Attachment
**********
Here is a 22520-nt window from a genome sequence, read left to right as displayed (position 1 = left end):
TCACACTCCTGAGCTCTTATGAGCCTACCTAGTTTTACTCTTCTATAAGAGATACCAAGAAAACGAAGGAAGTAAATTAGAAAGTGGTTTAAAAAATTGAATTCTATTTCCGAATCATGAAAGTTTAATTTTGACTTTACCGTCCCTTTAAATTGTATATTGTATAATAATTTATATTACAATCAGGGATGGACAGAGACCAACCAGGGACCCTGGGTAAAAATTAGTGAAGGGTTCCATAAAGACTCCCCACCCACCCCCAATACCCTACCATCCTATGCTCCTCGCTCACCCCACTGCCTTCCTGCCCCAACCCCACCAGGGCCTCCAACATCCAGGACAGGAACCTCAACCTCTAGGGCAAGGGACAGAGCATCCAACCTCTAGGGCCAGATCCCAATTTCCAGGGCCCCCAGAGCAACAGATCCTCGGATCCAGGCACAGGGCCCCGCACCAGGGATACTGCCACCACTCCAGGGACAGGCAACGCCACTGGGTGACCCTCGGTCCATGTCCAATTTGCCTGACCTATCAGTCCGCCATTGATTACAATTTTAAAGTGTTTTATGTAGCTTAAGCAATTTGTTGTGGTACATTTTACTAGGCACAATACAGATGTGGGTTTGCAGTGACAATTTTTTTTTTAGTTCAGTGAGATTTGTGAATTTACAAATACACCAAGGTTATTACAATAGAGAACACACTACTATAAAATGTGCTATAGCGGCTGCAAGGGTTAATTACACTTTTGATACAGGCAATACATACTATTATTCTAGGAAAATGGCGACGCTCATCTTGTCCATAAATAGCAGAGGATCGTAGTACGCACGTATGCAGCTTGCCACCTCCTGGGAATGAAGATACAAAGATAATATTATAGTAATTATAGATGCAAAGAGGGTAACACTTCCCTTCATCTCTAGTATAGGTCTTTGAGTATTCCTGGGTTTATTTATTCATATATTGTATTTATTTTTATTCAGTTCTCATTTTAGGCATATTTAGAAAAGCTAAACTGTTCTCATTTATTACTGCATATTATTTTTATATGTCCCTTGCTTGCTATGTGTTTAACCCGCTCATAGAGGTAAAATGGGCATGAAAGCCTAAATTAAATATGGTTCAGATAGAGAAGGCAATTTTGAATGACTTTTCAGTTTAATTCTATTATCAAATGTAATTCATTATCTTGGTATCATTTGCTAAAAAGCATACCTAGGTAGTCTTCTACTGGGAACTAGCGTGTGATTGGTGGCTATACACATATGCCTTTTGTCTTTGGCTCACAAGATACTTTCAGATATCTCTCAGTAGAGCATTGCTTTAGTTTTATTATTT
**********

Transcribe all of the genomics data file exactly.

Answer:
Here is a 22520-nt window from a genome sequence, read left to right as displayed (position 1 = left end):
TCACACTCCTGAGCTCTTATGAGCCTACCTAGTTTTACTCTTCTATAAGAGATACCAAGAAAACGAAGGAAGTAAATTAGAAAGTGGTTTAAAAAATTGAATTCTATTTCCGAATCATGAAAGTTTAATTTTGACTTTACCGTCCCTTTAAATTGTATATTGTATAATAATTTATATTACAATCAGGGATGGACAGAGACCAACCAGGGACCCTGGGTAAAAATTAGTGAAGGGTTCCATAAAGACTCCCCACCCACCCCCAATACCCTACCATCCTATGCTCCTCGCTCACCCCACTGCCTTCCTGCCCCAACCCCACCAGGGCCTCCAACATCCAGGACAGGAACCTCAACCTCTAGGGCAAGGGACAGAGCATCCAACCTCTAGGGCCAGATCCCAATTTCCAGGGCCCCCAGAGCAACAGATCCTCGGATCCAGGCACAGGGCCCCGCACCAGGGATACTGCCACCACTCCAGGGACAGGCAACGCCACTGGGTGACCCTCGGTCCATGTCCAATTTGCCTGACCTATCAGTCCGCCATTGATTACAATTTTAAAGTGTTTTATGTAGCTTAAGCAATTTGTTGTGGTACATTTTACTAGGCACAATACAGATGTGGGTTTGCAGTGACAATTTTTTTTTTAGTTCAGTGAGATTTGTGAATTTACAAATACACCAAGGTTATTACAATAGAGAACACACTACTATAAAATGTGCTATAGCGGCTGCAAGGGTTAATTACACTTTTGATACAGGCAATACATACTATTATTCTAGGAAAATGGCGACGCTCATCTTGTCCATAAATAGCAGAGGATCGTAGTACGCACGTATGCAGCTTGCCACCTCCTGGGAATGAAGATACAAAGATAATATTATAGTAATTATAGATGCAAAGAGGGTAACACTTCCCTTCATCTCTAGTATAGGTCTTTGAGTATTCCTGGGTTTATTTATTCATATATTGTATTTATTTTTATTCAGTTCTCATTTTAGGCATATTTAGAAAAGCTAAACTGTTCTCATTTATTACTGCATATTATTTTTATATGTCCCTTGCTTGCTATGTGTTTAACCCGCTCATAGAGGTAAAATGGGCATGAAAGCCTAAATTAAATATGGTTCAGATAGAGAAGGCAATTTTGAATGACTTTTCAGTTTAATTCTATTATCAAATGTAATTCATTATCTTGGTATCATTTGCTAAAAAGCATACCTAGGTAGTCTTCTACTGGGAACTAGCGTGTGATTGGTGGCTATACACATATGCCTTTTGTCTTTGGCTCACAAGATACTTTCAGATATCTCTCAGTAGAGCATTGCTTTAGTTTTATTATTT